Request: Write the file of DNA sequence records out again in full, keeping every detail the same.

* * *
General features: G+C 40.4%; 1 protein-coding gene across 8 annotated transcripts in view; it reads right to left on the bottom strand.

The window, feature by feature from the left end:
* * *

General features: G+C 40.4%; 1 protein-coding gene across 8 annotated transcripts in view; it reads right to left on the bottom strand.

The window, feature by feature from the left end: